Phinma Energy Corp. is keen on developing an integrated liquefied natural gas facility in Sual, Pangasinan, an executive said over the weekend.
Phinma senior vice president for energy resources development Raymundo Reyes said the feasibility study for the project was expected to be completed early next year.
He said the planned LNG facility, which would include a 380-megawatt LNG power plant, drew strong interest from potential partners.
“We are still deciding, maybe by second quarter of next year. We will talk with potential partners,” Reyes said.
Reyes said the feasibility study would include the costing, different options or configurations of the LNG facility.
He said Phinma Energy was likely to make the final investment decision by early 2018, as it needed to raise financing for the project.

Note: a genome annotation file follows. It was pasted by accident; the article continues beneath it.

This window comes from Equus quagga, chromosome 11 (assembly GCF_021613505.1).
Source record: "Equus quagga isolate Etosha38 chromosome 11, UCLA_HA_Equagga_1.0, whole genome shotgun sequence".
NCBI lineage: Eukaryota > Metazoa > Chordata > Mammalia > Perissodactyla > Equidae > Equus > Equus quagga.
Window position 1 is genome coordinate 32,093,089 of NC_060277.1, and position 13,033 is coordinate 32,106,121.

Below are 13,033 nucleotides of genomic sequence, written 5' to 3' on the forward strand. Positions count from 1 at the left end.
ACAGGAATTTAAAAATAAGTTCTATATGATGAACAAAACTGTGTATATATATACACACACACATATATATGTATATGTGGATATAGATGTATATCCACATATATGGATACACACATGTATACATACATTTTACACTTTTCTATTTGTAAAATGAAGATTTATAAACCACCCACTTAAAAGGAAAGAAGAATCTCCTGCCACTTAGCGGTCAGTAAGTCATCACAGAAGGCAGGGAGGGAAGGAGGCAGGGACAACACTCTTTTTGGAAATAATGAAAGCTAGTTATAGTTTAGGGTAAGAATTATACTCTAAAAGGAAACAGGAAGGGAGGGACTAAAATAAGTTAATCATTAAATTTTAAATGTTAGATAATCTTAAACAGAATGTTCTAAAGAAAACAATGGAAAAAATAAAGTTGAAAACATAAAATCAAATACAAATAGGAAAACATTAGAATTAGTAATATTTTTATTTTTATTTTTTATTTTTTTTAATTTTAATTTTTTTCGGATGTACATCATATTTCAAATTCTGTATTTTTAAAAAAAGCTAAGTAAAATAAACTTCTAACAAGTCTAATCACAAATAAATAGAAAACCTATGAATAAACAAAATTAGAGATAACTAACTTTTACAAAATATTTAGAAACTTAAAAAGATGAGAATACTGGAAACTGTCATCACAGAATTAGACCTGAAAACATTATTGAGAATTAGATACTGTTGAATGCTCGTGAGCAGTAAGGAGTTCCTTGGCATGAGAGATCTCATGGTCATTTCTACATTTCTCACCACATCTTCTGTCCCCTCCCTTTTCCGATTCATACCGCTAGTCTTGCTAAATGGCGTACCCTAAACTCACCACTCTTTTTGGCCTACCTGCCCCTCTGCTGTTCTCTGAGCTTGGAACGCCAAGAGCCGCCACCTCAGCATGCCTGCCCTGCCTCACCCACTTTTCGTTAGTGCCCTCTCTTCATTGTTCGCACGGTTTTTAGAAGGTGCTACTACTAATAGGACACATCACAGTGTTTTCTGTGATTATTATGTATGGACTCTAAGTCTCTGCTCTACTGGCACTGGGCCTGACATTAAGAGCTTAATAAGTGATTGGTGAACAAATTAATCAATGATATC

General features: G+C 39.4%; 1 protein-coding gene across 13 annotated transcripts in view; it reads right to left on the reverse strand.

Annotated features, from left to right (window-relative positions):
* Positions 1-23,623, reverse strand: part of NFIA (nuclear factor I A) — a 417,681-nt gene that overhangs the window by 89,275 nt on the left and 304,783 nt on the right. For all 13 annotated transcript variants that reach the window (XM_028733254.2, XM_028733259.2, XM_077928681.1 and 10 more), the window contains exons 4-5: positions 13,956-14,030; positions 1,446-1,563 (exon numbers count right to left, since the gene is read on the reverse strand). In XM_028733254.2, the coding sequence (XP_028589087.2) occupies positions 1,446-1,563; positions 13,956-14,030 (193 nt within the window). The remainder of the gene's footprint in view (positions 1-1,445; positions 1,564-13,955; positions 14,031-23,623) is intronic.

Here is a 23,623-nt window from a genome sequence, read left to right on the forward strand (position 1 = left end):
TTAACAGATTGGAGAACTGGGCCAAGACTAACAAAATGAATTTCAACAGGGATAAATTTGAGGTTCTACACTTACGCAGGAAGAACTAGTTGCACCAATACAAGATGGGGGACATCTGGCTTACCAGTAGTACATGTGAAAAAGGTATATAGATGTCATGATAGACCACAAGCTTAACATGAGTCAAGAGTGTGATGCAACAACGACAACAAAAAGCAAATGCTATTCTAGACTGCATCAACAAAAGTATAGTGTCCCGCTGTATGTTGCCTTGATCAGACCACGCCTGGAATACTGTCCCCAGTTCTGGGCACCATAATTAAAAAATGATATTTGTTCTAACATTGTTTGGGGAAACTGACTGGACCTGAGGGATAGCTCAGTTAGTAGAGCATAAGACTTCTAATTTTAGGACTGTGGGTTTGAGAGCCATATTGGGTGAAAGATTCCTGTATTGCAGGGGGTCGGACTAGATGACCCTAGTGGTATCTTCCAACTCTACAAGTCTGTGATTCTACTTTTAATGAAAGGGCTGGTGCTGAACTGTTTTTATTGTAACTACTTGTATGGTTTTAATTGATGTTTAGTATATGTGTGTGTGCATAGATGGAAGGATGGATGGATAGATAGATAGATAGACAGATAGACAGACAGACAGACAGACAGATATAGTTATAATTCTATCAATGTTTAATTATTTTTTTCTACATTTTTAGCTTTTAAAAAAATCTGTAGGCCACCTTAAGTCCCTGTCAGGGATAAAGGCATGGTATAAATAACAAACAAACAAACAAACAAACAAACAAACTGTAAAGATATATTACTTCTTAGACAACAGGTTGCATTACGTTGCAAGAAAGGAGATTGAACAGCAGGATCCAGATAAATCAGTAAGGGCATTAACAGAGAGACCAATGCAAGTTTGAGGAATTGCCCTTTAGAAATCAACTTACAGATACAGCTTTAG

Reyes said the company was still keen on the project after announcing its initial plan in April.
“We have long been interested. We tried to be part of Shell…but they have not pushed through with the FSRU [floating, storage, regasification unit],” Reyes said.
Phinma announced in April that the LNG facility would include an import terminal and natural gas plant estimated to cost at least $500 million.
Reyes earlier said the planned LNG facility would be enough to power a 500-megawatt gas-fired power plant.
The company said in a separate disclosure “it is seeking to expand operations to include the midstream sector,” which involves the transportation and delivery of petroleum products.
“Tapet is currently conducting a pre-feasibility study for the construction of a liquefied natural gas import terminal at a prospective site in Sual, Pangasinan,” Phinma said, referring to unit Trans-Asia Petroleum Corp.
“The facility is intended to supply gas for power generation as well as for industrial, commercial and transport applications,” the company said.
Phinma Energy president Francisco Viray said the company was going ahead with the study while waiting for the fuel generation mix policy from the government.
“The study will determine the economics of the project,” he said.